CU Journal: How the coronavirus is changing credit union exams (subscription required)

Regulators clarify: TDRs are ‘positive, proactive’ …

NCUA joined other federal and state financial regulators with a joint statement this week noting that loan modification programs (including troubled debt restructurings (TDRs)) offered to financial institution customers affected by COVID-19 are “positive and proactive actions that can manage or mitigate adverse impacts on borrowers, and lead to improved loan performance and reduced credit risk.”

The joint statement – issued in an effort to match up newly enacted laws with past statements by NCUA, the CFPB, the FDIC, Federal Reserve, and the OCC, “in consultation with state financial regulators” – said regulators encourage financial institutions to work with borrowers and will not criticize institutions for doing so in a safe-and-sound manner.

Their statement is intended, the agencies said, to clarify the interaction between their interagency notice issued March 22 and the temporary relief provided by Section 4013 of the CARES Act.

The agencies pointed out that Section 4013 allows financial institutions to suspend the requirements to classify certain loan modifications as troubled debt restructurings (TDRs). (The March 22 statement said that regulators would not direct supervised banks, credit unions, and savings associations to automatically categorize loan modifications as TDRs).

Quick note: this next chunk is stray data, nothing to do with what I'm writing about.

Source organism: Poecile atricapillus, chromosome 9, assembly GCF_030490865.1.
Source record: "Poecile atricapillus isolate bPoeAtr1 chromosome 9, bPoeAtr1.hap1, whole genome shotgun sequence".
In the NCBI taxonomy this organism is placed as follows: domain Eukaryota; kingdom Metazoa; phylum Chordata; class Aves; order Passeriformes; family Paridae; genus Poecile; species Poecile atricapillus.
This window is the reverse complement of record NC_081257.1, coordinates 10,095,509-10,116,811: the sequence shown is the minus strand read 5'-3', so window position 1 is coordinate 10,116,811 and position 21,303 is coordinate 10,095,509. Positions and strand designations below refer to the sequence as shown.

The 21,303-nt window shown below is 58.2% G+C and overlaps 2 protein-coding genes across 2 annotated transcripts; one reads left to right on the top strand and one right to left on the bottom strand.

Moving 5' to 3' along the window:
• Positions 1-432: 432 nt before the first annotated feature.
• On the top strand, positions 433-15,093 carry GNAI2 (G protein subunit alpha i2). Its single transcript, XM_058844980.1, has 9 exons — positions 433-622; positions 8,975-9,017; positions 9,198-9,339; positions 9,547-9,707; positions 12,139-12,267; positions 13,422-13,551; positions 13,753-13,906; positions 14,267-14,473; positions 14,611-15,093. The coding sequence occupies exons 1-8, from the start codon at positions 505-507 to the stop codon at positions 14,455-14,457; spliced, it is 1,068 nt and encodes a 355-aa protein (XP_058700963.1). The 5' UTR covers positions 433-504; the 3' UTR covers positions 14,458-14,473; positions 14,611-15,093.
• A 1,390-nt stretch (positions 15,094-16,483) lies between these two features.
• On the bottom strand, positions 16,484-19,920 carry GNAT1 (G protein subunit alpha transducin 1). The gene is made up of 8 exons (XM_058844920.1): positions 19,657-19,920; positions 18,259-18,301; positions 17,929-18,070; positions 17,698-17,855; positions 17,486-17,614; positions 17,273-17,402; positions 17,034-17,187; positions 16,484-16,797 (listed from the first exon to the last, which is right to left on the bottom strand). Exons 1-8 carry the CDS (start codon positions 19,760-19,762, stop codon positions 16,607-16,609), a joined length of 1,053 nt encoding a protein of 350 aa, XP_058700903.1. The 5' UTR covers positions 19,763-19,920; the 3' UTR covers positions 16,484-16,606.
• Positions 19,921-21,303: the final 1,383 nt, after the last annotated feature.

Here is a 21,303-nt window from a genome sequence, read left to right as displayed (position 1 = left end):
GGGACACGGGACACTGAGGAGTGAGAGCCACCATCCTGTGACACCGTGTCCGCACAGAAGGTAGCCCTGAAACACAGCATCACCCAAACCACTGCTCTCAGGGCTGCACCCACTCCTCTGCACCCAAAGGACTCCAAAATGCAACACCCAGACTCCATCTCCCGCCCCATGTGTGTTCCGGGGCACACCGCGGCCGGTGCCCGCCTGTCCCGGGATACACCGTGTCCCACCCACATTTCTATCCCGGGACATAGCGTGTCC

In this week’s statement, the agencies said their examiners “will exercise judgment in reviewing loan modifications, including TDRs, and will not automatically adversely risk-rate credits that are affected by COVID-19, including those considered TDRs.” The agencies added that “regardless of whether modifications are considered TDRs or are adversely classified, agency examiners will not criticize prudent efforts to modify terms on existing loans for affected customers.”

The revised statement also provides supervisory interpretations on past due and nonaccrual regulatory reporting of loan modification programs and regulatory capital.

Interagency Statement on Loan Modifications and Reporting for Financial Institutions Working with Customers Affected by the Coronavirus (Revised)

PPP loans won’t count against biz loan cap …

Loans credit unions make through the Paycheck Protection Program (PPP) of the Small Business Administration (SBA) are 100% guaranteed and will not count against a credit union’s member business loan cap, the NCUA noted in a letter to credit unions this week (LTCU 20-CU-06).